Canadian dentist Trevor Lyons published an important but underappreciated book, Introduction to Protozoa and Fungi in Periodontal Infection: A Manual of Microbiological Diagnosis and Nonsurgical Treatment, in 1989. He covers how and why dental pathogens are the culprit not only for dental infections, but for creating systemic infections and a multitude of chronic medical conditions. Simply put, advancing destructive periodontal disease involves oral protozoal parasites. This is confirmed by S. Fadhil Ali Malaa et al. in a 2022 article stating, “Trichomonas tenax (T. tenax) and Entamoeba gingivalis (E. gingivalis) are two oral protozoan parasites that are universal and found in patients with poor oral hygiene, as well as chronic and periodontal diseases.” I would add fungal Candida to that list.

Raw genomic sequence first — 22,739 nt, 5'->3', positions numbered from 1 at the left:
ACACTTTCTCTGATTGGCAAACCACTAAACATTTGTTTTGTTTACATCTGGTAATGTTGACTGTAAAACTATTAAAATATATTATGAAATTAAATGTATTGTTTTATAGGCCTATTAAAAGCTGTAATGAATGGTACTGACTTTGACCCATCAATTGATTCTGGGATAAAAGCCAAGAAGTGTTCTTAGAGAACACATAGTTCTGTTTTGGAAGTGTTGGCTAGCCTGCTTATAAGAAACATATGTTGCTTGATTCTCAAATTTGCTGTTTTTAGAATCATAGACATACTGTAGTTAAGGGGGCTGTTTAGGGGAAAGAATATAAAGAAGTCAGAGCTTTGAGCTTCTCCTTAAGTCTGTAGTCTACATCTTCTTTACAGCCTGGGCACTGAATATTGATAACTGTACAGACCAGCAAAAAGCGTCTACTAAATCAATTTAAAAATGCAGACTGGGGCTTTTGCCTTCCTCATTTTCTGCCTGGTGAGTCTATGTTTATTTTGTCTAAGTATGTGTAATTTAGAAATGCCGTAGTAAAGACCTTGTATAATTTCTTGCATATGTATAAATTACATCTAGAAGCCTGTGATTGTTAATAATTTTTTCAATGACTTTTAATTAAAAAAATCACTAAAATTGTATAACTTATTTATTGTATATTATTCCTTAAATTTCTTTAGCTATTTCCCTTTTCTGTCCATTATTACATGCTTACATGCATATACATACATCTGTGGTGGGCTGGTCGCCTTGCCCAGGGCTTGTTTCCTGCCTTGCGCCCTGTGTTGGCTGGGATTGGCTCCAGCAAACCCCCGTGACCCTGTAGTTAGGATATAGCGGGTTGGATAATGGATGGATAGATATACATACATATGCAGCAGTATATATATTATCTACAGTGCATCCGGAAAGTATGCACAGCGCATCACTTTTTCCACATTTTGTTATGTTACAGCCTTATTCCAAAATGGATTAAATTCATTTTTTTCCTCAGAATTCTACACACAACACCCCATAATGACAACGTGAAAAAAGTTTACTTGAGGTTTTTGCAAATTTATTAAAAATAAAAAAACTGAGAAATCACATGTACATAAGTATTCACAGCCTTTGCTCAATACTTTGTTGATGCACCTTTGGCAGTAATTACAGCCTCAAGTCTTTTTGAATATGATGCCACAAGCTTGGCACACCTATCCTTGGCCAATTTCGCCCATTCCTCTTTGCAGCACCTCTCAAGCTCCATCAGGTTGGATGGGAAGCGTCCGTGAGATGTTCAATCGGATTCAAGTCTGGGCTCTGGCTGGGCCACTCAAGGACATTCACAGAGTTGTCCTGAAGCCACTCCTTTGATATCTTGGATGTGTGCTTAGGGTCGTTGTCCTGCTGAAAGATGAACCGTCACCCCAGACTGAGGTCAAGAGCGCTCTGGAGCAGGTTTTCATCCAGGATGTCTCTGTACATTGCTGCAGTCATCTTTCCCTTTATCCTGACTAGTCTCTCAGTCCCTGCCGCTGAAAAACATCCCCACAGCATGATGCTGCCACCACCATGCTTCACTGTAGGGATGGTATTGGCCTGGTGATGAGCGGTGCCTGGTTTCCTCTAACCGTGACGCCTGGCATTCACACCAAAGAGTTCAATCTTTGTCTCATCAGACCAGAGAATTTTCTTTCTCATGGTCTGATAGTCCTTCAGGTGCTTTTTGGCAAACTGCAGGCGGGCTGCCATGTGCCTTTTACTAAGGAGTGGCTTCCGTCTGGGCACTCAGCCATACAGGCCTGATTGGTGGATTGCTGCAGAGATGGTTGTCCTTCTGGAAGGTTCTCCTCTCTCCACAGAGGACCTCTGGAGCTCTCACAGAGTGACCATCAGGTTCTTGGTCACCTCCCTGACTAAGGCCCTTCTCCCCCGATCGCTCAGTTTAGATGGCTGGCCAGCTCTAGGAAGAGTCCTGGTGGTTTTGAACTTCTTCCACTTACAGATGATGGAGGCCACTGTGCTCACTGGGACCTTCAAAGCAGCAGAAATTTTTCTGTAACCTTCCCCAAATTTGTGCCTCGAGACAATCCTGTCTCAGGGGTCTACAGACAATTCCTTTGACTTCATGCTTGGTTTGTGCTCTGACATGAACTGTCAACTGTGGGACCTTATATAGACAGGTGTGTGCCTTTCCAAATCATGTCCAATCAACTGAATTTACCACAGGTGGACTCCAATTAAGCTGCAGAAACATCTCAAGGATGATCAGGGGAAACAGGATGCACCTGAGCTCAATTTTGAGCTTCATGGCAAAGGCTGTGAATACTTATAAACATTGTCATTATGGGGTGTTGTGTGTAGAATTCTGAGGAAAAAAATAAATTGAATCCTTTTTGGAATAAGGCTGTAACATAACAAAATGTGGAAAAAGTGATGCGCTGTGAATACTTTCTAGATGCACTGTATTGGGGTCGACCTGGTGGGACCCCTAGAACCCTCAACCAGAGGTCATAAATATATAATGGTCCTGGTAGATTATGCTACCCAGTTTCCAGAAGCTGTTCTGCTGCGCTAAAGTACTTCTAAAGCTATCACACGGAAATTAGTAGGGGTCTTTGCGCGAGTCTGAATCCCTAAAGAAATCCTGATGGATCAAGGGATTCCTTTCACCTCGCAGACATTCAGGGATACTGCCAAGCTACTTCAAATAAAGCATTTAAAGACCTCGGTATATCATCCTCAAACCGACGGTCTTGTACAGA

Bacterial infections may play a smaller part than originally thought in periodontal disease, while parasites and fungi play a larger part. Once established in the oral cavity, parasites become the dominant organism in the periodontal gum pocket. With no known enemies, they are the hidden kingmaker of most modern chronic “incurable” diseases. Simple gum and gingival inflammation and infections can transform into deep periodontitis, causing loss of teeth or deep jaw infection, and unintended consequences of periodontal surgery, including root canals and dental implants, and eventual demise of your health. Amoxicillin or Augmentin are typically prescribed by dentists but they do not cover anaerobic infections or spirochete infections well. I have found a combination of doxycycline (or azithromycin), tinidazole and clindamycin, along with antifungal nystatin, cover much better the broad spectrum of dental infections, and also Lyme disease hiding under the teeth.